I must admit I find it quite humorous Ė in a disturbing, twisted kind of way Ė just how quickly our society has adapted, communicatively speaking, since the ascension of Facebook to the top of the ďcoolest thing going onlineĒ list in the past handful of years. And while Iím certainly no stranger to the hugely popular website, Iím fairly certain Iíve managed to avoid that insane addiction which continues to afflict an ever-increasing percentage of the worldís online population on a daily basis.
Yes, this chronic illness Ė while not officially recognized by the psychological community Ė is as dangerous as any Iíve ever encountered. And itís only getting worse.
Iím sure those of you who, like myself, frequent the world of Facebook know exactly what I mean. You know, those people who, no matter how hard they try, simply can not break away from their smart-phone, laptop, desktop or, nowadays, tablet for more than ten minutes without updating or checking their current Facebook status. Or, for that matter, the status of their mother-brother-uncle-cousin-friend-best friend-best female friend-etcetera (the list goes on and on).
And if youíre reading this wondering to yourself just what, exactly, Iím talking about, youíre probably better off in the long run. Why? Because this Facebook addiction is serious business.
These hopeless addicts, these Facebookaholics, represent people of all ages. Teenagers, adults (young and old), even toddlers are impacted by this growing threat. Iím sure that somewhere out there, right this very minute, thereís some small child waiting hungrily on his or her mother (or father) for some breakfast while she mindlessly re-posts music videos of her favorite 1980s hair band.
Thatís right, you guessed it, Facebookaholism at its worst.
In this day and age, we even have websites dedicated to the affliction. Iím not kidding. Most of theses sites even feature their own version of a 12-Step Program. Honestly, I donít know whether to laugh or cry, or both.
People lose sleep over Facebook. They ignore loved ones, not to mention their jobs. Some even break out in a cold sweat when their Internet connection slows and Facebook just isnít moving fast enough.
Again, thatís not to say I donít take advantage of (and even enjoy at times) the Facebook experience. The site itself can be a useful tool, provide all manner of entertainment and itís a great way to communicate with distant friends and family. You can share photos, the latest joke and, with a quick click of your mouse, ďlikeĒ any other posts that happen to catch your eye.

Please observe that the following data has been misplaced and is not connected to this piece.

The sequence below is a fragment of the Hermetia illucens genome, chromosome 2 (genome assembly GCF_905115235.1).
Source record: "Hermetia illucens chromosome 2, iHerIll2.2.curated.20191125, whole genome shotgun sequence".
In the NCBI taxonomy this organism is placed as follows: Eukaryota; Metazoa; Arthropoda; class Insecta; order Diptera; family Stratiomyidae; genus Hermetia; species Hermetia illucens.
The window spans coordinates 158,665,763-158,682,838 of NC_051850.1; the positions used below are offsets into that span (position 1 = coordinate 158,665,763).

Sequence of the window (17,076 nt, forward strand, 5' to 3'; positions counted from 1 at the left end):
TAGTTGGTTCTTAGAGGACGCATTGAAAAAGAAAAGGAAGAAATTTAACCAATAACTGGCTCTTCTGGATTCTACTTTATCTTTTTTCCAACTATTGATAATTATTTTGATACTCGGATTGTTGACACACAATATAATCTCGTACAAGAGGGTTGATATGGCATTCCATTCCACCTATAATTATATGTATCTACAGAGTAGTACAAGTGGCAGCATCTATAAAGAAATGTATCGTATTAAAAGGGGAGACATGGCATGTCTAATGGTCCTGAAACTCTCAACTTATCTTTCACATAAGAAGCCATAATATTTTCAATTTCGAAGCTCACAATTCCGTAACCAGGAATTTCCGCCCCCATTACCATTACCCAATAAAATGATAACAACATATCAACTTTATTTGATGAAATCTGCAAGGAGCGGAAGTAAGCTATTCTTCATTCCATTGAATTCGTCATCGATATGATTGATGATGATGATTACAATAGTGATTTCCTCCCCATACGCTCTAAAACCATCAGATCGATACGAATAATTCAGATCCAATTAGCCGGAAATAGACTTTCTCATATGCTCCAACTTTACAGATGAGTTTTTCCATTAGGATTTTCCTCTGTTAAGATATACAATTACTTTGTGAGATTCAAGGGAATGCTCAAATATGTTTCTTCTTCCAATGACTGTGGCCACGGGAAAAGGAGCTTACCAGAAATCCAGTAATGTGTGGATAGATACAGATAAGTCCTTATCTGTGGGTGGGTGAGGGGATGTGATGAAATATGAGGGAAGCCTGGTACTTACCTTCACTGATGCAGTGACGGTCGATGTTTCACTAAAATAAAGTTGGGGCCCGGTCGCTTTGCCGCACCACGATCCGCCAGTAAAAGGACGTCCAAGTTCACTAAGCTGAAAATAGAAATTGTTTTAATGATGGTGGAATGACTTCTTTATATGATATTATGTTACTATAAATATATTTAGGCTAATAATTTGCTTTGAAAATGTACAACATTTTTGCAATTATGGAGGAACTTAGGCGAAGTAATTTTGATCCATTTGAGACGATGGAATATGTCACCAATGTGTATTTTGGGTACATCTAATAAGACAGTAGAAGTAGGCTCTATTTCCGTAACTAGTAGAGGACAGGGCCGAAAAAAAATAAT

Sometimes, however, people simply go too far.
My personal favorites are those people who, literally, take zero time whatsoever to double check what theyíve actually posted. And Iím not talking about spelling errors here, Iím talking about the vulgar, senseless language that some Facebook bottom-dwellers seem to favor. Whatís sad is that thereís no way to tell if these poor souls are even aware of what theyíre doing. Do they realize that everyone out there in Facebook land (at least those theyíre connected to) can see, plain as day, what theyíve just put out there for all to see?
Believe it or not people, but there are ways to get your point across without pulling every four-letter word you can think of out of the hat. Oh, and then posting it online where everyone and their brother (or sister-mother-nephew-cousin-etcetera) can see it. Really, there is.
Actually, the more I think of it, the more I realize that my Facebook page could use a complete overhaul. Back before my days as an Evening Sun staff writer, I ďfriendedĒ just about anybody and everybody. The reasoning behind this was simple, really, I was using the site as a promotional tool for the various musical groups I was associated with at the time.
These days, however, I must say itís disheartening to see some of the rubbish people so casually throw out there on Facebook. Iím sorry, but I simply donít see the need for gossip, name-calling and vulgarity. Therefore, I think Iíll spend this weekend giving my profile a major overhaul. It may take me four or five hours (or longer) but hey, at least I can honestly say Iím no Facebookaholic.
What is that they say about denial?
Follow me on Twitter ... @evesunbrian.